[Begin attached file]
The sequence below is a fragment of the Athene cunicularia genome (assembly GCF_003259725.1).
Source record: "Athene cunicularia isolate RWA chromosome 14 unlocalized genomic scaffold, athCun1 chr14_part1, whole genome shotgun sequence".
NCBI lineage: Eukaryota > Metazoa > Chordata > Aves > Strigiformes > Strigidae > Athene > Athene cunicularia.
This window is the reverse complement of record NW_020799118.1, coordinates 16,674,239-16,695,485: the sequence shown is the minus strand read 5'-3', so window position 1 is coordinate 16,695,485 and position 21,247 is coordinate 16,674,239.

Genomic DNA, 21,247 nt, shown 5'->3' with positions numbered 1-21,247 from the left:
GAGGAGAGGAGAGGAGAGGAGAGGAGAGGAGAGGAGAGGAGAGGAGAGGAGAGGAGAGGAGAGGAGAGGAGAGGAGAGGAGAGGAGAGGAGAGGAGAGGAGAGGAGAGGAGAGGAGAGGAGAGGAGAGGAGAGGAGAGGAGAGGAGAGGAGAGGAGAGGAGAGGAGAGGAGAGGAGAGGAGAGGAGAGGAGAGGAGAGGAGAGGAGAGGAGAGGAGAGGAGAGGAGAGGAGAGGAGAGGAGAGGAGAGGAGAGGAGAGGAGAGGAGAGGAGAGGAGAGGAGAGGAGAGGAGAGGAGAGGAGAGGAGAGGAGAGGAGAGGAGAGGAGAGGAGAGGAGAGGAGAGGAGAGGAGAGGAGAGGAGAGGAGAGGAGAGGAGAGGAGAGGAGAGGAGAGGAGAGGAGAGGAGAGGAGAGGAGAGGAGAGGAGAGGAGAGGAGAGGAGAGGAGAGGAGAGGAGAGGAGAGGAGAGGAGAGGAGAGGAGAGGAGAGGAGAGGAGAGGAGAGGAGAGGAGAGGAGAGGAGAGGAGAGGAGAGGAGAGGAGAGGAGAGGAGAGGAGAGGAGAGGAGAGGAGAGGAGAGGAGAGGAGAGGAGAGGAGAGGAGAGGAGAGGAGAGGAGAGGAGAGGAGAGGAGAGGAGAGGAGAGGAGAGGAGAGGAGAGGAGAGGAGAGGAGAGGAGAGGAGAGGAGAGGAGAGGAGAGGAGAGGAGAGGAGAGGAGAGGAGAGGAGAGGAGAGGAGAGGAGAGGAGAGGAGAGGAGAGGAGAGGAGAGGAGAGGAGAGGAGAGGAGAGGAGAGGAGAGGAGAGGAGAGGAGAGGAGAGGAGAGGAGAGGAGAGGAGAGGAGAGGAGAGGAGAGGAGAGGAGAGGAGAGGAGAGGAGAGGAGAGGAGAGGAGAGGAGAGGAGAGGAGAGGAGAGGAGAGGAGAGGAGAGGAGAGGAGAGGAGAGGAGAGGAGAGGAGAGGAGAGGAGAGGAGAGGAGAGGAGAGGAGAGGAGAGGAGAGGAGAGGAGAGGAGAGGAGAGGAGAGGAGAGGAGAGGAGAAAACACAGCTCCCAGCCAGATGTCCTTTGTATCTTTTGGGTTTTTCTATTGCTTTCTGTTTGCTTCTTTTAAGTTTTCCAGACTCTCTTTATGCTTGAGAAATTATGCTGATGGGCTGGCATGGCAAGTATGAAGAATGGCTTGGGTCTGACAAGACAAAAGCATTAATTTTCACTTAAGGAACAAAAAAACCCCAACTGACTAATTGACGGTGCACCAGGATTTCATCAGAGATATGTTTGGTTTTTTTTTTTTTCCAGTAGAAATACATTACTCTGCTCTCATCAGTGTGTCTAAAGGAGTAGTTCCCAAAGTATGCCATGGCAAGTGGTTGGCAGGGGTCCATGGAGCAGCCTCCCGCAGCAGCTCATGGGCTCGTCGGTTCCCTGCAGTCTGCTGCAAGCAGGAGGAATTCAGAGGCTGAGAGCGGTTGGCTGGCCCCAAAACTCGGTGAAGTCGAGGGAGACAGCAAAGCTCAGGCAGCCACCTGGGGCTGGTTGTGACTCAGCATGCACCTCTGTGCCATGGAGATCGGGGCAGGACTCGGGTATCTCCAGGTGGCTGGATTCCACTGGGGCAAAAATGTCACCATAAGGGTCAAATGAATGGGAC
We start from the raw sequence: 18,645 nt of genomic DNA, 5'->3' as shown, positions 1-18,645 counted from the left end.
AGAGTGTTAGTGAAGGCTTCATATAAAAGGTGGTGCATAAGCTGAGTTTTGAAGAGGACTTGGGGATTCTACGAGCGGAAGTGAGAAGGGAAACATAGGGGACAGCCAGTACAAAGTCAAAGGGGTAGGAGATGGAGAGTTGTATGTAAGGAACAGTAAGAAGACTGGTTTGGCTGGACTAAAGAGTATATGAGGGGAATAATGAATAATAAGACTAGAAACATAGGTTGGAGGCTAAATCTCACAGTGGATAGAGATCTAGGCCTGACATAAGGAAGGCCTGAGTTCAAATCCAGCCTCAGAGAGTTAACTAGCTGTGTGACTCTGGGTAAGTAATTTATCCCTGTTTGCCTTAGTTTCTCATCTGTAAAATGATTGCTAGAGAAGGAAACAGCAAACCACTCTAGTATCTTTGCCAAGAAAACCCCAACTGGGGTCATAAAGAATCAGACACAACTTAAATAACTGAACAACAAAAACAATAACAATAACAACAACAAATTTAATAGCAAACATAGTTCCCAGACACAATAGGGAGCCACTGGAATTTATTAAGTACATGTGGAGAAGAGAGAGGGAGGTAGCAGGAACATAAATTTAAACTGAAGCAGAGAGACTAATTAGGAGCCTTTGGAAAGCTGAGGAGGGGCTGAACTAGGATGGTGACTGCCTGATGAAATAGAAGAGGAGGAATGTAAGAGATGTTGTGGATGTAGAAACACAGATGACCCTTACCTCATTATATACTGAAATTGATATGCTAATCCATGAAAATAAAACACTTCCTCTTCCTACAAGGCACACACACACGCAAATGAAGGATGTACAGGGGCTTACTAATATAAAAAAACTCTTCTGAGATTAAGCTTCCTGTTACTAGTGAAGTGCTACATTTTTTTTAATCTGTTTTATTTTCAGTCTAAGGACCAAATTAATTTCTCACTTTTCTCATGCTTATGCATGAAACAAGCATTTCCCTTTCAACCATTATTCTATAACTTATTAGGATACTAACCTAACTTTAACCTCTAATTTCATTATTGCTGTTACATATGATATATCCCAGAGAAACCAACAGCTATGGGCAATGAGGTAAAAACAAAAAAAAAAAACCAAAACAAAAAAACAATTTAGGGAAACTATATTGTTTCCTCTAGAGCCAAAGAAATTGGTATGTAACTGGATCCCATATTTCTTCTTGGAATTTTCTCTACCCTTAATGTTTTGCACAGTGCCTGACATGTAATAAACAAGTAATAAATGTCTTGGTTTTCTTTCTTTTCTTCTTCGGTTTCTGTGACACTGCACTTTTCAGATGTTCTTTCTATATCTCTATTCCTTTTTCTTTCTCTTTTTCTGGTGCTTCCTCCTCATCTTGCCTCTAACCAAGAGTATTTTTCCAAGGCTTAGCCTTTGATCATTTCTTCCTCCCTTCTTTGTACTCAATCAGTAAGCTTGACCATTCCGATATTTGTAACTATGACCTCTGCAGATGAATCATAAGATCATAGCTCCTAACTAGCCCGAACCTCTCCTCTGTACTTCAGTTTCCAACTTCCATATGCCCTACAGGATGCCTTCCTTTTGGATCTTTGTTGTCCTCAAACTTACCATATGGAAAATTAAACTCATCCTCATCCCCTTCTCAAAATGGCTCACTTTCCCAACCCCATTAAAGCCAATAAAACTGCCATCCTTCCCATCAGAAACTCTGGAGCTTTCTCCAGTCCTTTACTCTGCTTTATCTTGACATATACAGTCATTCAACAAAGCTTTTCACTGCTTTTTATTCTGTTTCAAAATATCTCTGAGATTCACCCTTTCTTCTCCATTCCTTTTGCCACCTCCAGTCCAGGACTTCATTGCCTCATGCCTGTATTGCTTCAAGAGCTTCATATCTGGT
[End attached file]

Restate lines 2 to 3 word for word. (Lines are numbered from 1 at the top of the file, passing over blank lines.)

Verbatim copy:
Source record: "Athene cunicularia isolate RWA chromosome 14 unlocalized genomic scaffold, athCun1 chr14_part1, whole genome shotgun sequence".
NCBI lineage: Eukaryota > Metazoa > Chordata > Aves > Strigiformes > Strigidae > Athene > Athene cunicularia.